Break a Mortgage for a Lower Rate?

Break a mortgage for a lower rate seems like a great concept, and it usually always is. Reducing the interest rate on your mortgage, loan, line of credit, or any other credit facility will keep more money in your pocket. While a lower rate is very attractive sight and thought, it is most important to analyze all factors and costs to truly understand the math. 

Firstly, you’ll want to ascertain that you truly qualify for the interest rate that you saw being advertised. Typically rate advertisements will show starting rates, and in most cases, these rates are for insured mortgages. This means that if you are looking to purchase a property that is worth over $1M, or looking to refinance, the insured rates are not applicable. You would then need to ascertain the rate offering for what is known as a conventional mortgage.

Secondly, you must understand if you will be subjected to a prepayment penalty. In most cases, mortgage prepayment penalties are usually the greater of  3 months interest and the interest rate differential. You can easily calculate a 3-month interest penalty by multiplying the principal balance by the interest rate, and then divide this figure by 12 and then multiply by 3. 

The interest rate differential is based on your current rate, and the interest rate currently available for a new mortgage term, similar to the remaining length of your existing mortgage term. To make matters more a complicated, different mortgage lenders use different formulas to arrive at their interest rate differential penalty. The banks will usually base their calculation off of their post-rates, whereas broker friendly mortgage lenders might use their actual posted or contract rates. The latter is much more borrower-friendly. 

Say that your existing $400K mortgage bears interest at a rate of 3.14%. You verified with your existing mortgage lender that the prepayment penalty to break this mortgage will be $3,140. Now, is it worth the jump to a 5 year fixed rate mortgage at 2.69%?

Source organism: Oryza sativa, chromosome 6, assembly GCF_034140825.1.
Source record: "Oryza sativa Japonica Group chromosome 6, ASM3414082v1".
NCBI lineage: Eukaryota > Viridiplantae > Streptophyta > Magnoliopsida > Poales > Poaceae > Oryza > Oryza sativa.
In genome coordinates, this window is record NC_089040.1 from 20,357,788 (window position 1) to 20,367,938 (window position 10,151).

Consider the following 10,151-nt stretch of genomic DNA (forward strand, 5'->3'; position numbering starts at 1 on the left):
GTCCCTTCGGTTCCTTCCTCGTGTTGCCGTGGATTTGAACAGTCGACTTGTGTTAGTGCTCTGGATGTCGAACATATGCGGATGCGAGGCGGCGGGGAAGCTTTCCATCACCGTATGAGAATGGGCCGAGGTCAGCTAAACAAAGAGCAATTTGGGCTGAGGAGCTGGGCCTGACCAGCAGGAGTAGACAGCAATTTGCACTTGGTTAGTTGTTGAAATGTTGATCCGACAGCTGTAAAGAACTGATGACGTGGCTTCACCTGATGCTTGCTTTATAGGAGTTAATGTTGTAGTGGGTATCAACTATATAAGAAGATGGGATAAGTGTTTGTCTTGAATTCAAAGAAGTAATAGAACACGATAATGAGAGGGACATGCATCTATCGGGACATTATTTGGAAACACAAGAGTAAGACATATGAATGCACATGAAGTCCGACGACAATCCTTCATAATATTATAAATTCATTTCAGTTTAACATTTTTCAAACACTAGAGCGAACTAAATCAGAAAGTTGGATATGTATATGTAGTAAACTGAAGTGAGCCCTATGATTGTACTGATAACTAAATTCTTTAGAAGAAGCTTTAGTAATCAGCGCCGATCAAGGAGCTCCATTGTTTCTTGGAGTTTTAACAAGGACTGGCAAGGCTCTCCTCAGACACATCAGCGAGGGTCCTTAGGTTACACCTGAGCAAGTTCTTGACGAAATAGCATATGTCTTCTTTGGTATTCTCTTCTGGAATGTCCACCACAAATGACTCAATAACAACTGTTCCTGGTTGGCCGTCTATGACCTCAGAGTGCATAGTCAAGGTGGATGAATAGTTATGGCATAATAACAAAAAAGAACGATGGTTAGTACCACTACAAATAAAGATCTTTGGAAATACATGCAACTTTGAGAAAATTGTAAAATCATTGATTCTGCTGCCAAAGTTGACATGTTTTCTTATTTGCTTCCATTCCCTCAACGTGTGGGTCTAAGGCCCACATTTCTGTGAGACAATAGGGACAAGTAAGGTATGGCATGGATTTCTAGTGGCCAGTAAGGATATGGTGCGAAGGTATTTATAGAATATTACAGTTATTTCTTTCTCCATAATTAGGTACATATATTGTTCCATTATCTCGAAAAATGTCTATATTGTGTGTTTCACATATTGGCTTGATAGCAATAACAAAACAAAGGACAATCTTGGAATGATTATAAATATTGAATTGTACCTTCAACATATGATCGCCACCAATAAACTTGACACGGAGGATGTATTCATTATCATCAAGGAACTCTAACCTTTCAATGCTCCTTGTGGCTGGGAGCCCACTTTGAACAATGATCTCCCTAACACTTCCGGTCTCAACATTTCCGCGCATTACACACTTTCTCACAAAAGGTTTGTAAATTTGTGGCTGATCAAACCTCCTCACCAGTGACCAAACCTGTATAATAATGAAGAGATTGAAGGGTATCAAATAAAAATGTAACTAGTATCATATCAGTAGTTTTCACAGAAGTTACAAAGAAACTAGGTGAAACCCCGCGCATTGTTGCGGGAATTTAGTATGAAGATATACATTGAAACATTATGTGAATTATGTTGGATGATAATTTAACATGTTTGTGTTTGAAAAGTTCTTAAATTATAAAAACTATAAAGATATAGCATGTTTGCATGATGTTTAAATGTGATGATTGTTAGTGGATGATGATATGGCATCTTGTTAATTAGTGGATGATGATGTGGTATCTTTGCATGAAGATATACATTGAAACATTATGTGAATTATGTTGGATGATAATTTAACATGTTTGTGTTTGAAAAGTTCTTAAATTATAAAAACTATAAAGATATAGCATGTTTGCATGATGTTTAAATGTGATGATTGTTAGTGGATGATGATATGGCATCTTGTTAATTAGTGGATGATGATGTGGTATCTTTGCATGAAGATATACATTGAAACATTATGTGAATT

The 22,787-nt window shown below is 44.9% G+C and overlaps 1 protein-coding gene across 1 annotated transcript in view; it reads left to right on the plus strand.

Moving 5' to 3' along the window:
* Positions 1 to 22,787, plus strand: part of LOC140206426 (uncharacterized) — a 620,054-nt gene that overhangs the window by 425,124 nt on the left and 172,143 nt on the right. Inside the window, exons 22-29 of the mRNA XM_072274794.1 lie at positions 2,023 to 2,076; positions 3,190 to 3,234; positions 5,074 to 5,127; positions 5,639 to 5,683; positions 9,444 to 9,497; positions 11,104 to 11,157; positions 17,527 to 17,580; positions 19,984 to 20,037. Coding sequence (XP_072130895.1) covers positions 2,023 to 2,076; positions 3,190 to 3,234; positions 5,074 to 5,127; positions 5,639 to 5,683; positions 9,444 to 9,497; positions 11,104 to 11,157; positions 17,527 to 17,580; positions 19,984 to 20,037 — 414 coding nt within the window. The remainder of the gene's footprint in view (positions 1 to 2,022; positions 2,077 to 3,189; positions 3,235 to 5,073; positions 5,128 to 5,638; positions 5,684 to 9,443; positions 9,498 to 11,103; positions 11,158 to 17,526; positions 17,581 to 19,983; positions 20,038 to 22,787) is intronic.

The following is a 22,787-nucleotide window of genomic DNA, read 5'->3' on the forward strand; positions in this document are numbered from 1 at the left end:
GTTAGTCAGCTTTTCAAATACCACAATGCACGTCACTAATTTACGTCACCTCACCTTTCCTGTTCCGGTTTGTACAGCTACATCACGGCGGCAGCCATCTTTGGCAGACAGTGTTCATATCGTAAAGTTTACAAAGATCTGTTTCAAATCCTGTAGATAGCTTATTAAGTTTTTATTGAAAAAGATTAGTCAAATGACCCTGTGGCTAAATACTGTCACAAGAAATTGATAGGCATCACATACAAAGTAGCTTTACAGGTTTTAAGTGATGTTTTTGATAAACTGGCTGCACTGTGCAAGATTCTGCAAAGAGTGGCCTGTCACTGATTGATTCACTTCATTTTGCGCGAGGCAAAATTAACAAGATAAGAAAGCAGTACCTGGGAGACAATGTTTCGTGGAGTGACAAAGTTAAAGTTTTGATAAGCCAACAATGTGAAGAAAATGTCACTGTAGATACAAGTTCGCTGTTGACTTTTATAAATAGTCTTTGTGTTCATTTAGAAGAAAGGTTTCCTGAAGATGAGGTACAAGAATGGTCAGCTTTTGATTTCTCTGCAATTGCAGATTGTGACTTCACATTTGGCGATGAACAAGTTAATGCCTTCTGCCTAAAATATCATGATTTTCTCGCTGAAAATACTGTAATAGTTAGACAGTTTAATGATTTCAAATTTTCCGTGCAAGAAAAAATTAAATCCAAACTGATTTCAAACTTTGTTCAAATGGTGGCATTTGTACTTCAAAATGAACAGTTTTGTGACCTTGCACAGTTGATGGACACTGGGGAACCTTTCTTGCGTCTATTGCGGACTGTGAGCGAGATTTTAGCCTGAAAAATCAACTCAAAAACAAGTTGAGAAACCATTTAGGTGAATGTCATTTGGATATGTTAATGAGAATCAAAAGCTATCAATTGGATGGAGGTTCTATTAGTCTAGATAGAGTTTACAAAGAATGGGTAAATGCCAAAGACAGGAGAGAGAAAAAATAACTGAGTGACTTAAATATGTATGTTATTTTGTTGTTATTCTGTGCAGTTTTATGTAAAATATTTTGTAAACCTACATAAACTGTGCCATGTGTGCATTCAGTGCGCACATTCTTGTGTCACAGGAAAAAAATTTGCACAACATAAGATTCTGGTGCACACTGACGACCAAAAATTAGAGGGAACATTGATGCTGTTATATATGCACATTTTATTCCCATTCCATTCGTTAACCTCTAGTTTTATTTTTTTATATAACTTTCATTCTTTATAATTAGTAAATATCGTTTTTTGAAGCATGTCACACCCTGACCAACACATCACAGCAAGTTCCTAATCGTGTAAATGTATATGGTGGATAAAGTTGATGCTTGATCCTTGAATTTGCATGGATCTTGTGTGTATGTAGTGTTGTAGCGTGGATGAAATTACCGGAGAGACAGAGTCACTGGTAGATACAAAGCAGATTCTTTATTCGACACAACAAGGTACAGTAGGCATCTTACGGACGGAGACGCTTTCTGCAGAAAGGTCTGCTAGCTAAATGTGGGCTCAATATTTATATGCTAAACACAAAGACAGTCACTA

$400K @ 3.14%, amortized over 25 years, over a 5 year term = $58,123.05 of interest.
$400K @ 2.69%, amortized over 25 years, over a 5 year term = $49,634.13 of interest.
=$8,488.92 savings over 5 years.
After factoring in the $3,140 prepayment penalty, say $1000 for transferring the mortgage with legal fees, you will still be ahead of the game by saving $4,348.92 over the course of 5 years. In some instances, the lender will cover some of the costs associated when you switch your mortgage. That’s money better in your pocket.
On the other hand, if your prepayment penalty and the cost of transferring mortgages proves to outweigh the interest rate savings, you have therefore saved yourself money by not proceeding.
It gets a bit more complicated in a higher-rate environment, for instance when we look at refinancing second mortgages. If you are able to reduce your second mortgage interest rate by 2%, you need to be certain that the transactional costs do not outweigh the benefit of the refinance. It might be cost-friendlier to renew the mortgage with the existing lender if origination cost outweighs the renewal cost. In some cases, you might find a need for more money, and the existing second mortgage lender is not prepared to advance you more; you will then need to refinance your second mortgage and find the cost friendliest available solution.
As always, you are welcome to contact us anytime for a no-obligation assessment.

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